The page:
Jean-Claude Baron MD, ScD, FMedSciDirector of Research and Deputy-Director, Inserm/Paris Descartes University Research Centre for Psychiatry and Neuroscience; Honorary Neurology Consultant, Department of Neurology, Sainte-Anne Hospital, Paris, France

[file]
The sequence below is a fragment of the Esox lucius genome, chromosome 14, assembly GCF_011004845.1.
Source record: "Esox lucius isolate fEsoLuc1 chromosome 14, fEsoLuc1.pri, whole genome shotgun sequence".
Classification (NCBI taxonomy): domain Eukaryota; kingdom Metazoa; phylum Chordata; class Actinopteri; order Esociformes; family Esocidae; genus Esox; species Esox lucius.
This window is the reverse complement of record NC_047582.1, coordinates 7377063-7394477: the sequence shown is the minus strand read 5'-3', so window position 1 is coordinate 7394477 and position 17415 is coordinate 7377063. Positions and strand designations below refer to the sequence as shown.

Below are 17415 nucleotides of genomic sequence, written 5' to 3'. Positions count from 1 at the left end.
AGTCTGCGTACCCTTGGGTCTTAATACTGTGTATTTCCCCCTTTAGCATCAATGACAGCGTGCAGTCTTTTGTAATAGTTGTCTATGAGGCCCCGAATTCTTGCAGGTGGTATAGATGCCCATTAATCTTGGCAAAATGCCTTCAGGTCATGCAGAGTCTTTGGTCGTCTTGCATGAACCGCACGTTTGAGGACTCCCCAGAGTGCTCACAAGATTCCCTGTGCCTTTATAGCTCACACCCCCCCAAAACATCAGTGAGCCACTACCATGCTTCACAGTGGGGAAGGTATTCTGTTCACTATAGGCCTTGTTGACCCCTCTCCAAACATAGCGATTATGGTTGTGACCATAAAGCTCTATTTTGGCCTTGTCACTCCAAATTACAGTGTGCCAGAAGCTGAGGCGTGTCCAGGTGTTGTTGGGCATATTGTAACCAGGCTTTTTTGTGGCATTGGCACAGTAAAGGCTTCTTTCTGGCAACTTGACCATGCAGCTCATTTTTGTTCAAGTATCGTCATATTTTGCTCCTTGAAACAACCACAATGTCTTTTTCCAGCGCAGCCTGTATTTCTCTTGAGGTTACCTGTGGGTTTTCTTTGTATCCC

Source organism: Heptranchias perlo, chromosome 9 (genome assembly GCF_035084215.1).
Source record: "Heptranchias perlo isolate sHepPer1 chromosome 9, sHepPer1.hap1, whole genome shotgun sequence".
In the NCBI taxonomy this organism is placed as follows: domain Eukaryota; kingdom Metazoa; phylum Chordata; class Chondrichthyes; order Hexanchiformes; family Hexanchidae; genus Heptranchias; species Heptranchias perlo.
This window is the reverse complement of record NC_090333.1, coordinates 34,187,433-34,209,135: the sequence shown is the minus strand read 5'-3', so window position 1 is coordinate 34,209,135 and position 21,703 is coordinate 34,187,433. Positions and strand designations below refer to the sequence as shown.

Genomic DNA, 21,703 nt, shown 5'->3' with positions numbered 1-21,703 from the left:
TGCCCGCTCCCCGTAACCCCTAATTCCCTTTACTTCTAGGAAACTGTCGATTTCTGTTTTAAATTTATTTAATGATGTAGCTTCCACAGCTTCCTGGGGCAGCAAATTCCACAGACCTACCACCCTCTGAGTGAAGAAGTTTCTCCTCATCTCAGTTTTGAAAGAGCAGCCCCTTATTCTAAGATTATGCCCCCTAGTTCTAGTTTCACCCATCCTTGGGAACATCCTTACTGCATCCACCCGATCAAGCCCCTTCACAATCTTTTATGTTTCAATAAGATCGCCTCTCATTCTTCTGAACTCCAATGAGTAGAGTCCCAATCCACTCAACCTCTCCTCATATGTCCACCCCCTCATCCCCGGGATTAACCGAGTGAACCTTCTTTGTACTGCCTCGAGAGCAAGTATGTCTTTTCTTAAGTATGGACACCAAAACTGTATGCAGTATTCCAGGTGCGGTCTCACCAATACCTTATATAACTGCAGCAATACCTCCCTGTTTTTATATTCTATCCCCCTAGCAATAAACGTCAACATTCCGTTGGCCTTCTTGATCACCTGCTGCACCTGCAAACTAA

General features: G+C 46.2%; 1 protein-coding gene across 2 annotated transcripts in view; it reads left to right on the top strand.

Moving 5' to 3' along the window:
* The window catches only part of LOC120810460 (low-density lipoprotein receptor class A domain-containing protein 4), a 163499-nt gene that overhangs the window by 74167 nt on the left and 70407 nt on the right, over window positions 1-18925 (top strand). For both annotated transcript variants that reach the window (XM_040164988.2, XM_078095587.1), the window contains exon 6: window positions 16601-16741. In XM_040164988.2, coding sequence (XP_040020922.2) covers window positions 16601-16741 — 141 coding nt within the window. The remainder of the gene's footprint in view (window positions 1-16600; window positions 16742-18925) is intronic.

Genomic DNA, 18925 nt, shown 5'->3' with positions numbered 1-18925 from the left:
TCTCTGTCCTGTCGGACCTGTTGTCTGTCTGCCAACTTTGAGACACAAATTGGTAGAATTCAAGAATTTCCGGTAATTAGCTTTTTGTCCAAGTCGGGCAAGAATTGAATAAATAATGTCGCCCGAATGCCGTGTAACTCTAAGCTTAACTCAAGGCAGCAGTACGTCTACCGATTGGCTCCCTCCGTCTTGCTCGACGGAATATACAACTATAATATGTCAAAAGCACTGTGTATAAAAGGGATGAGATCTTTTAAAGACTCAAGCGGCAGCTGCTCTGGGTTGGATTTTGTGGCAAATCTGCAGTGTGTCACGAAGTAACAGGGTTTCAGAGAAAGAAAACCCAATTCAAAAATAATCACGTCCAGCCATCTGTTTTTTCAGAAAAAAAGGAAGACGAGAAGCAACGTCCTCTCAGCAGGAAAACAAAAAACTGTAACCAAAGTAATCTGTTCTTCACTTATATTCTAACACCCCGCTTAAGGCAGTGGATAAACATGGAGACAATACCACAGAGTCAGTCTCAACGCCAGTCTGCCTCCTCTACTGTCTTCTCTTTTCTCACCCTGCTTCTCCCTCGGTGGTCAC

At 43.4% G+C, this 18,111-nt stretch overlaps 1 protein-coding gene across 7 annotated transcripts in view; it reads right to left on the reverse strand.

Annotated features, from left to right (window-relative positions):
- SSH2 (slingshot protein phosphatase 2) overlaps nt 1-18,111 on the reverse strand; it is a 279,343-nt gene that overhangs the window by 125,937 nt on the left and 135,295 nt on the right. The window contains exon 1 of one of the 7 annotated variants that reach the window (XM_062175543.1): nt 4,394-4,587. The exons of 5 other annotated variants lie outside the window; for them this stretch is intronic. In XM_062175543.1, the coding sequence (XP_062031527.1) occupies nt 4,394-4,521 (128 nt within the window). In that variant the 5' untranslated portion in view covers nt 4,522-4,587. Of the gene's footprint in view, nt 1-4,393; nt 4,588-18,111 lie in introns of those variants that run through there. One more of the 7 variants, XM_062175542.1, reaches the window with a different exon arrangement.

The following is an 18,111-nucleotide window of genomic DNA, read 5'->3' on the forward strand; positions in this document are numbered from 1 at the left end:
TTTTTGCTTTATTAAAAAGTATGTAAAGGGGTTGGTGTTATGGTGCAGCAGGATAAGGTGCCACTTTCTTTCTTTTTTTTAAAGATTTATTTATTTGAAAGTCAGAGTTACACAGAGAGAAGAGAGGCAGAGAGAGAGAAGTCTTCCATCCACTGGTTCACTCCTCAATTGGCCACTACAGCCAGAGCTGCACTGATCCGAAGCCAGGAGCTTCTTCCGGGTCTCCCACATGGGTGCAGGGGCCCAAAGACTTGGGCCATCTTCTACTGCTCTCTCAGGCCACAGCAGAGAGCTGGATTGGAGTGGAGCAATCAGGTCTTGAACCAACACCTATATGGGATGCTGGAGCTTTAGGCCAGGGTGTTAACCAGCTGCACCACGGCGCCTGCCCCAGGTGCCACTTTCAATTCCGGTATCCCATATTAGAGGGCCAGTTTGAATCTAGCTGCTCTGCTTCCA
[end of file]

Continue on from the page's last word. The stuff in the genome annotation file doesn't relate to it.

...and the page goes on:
Jean-Claude Baron, MD (Paris), ScD (Cambridge), FMedSci (UK), trained in Clinical Neurology at the Salpêtrière Hospital, Paris, then in functional brain imaging at Harvard University, Boston, USA, and finally in Medical Physics at the Atomic Energy Commission, Orsay, France. In 1986 he was appointed Director of Research at INSERM; in 1988 Director of INSERM Unit 320 and Scientific Director of the CYCERON Neuroscience Centre at Caen University, France; and in 2000 Professor of Stroke Medicine and Honorary Neurology consultant at Cambridge University and Addenbrooke’s Hospital, Cambridge, UK. In late 2010, he returned to Paris as Director of Research and Deputy-Director of the Inserm/Paris Descartes University Research Centre for Psychiatry and Neuroscience, and honorary neurology consultant at Sainte-Anne Hospital – while still managing his group at Cambridge until early 2014. Professor Baron is a pioneer in the applications of positron emission tomography (PET) in cerebrovascular diseases, and has used this technique, along with other imaging methods including CT, MR and SPECT to study the pathophysiology of transient ischemic attacks (TIAs) and acute ischemic stroke and the mechanisms underlying post-stroke recovery, both in patients and in animal models. His main contributions include the demonstration of the existence of the ischemic penumbra in man and of the key role of hemodynamic compromise in carotid-territory TIAs, and the discovery of crossed cerebellar diaschisis and thalamo-cortical diaschisis. He also documented the existence of distinct brain perfusion/metabolism patterns in acute ischemic stroke, and that extensive penumbra is present, and could be salvaged, until 16hrs after stroke onset in some patients, advocating the use of imaging rather than elapsed time to guide individualised treatment. Recently he has worked on selective neuronal loss both in animals and patients, showing this little-studied phenomenon is a common post-stroke sequelae that may have behavioral implications, and on early neurological deterioration occurring within 24hrs of intravenous thrombolysis, showing it is relatively common, consistently predicts poor outcome, can be predicted by persistence of proximal occlusion, and reflects local extension of the originally occluding thrombus, opening up new avenues for preventative and curative interventions. He has also made significant contributions in the field of cerebral amyloid angiopathy, as well as in neurodegenerative disorders, notably regarding the pathophysiology of cortical dysfunction and the mechanisms of cognitive impairment in Alzheimer’s and Parkinson’s diseases. In 2005 he was the first awardee of the Johannes Wepfer award of the European Stroke Conference, and in 2014 won the French Academy of Sciences Mémain-Pelletier award for Biomedical Sciences. He has published around 400 peer-reviewed articles which have been cited over 26,000 times to date (Web of Science h-index: 87).